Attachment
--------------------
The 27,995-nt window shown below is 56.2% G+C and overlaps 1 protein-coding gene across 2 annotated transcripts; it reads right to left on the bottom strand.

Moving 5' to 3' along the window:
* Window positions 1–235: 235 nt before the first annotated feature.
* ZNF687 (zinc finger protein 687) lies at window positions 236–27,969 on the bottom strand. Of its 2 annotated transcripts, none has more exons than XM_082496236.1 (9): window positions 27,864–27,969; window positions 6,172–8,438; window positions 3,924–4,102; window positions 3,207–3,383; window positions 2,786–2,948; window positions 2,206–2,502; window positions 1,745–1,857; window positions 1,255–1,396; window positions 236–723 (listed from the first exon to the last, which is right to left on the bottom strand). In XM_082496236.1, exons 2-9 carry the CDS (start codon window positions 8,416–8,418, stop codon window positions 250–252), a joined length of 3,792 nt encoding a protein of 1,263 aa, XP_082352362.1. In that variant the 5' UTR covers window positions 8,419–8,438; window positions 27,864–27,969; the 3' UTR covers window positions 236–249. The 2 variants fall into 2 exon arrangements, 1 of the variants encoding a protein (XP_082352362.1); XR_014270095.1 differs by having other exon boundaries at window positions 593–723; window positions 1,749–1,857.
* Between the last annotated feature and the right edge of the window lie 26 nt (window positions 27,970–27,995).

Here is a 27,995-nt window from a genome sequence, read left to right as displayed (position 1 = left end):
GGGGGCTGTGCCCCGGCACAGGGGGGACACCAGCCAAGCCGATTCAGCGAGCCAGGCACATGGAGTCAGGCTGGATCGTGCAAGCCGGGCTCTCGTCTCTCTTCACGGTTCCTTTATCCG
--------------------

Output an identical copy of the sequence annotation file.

The 27,995-nt window shown below is 56.2% G+C and overlaps 1 protein-coding gene across 2 annotated transcripts; it reads right to left on the bottom strand.

Moving 5' to 3' along the window:
* Window positions 1–235: 235 nt before the first annotated feature.
* ZNF687 (zinc finger protein 687) lies at window positions 236–27,969 on the bottom strand. Of its 2 annotated transcripts, none has more exons than XM_082496236.1 (9): window positions 27,864–27,969; window positions 6,172–8,438; window positions 3,924–4,102; window positions 3,207–3,383; window positions 2,786–2,948; window positions 2,206–2,502; window positions 1,745–1,857; window positions 1,255–1,396; window positions 236–723 (listed from the first exon to the last, which is right to left on the bottom strand). In XM_082496236.1, exons 2-9 carry the CDS (start codon window positions 8,416–8,418, stop codon window positions 250–252), a joined length of 3,792 nt encoding a protein of 1,263 aa, XP_082352362.1. In that variant the 5' UTR covers window positions 8,419–8,438; window positions 27,864–27,969; the 3' UTR covers window positions 236–249. The 2 variants fall into 2 exon arrangements, 1 of the variants encoding a protein (XP_082352362.1); XR_014270095.1 differs by having other exon boundaries at window positions 593–723; window positions 1,749–1,857.
* Between the last annotated feature and the right edge of the window lie 26 nt (window positions 27,970–27,995).

Here is a 27,995-nt window from a genome sequence, read left to right as displayed (position 1 = left end):
GGGGGCTGTGCCCCGGCACAGGGGGGACACCAGCCAAGCCGATTCAGCGAGCCAGGCACATGGAGTCAGGCTGGATCGTGCAAGCCGGGCTCTCGTCTCTCTTCACGGTTCCTTTATCCG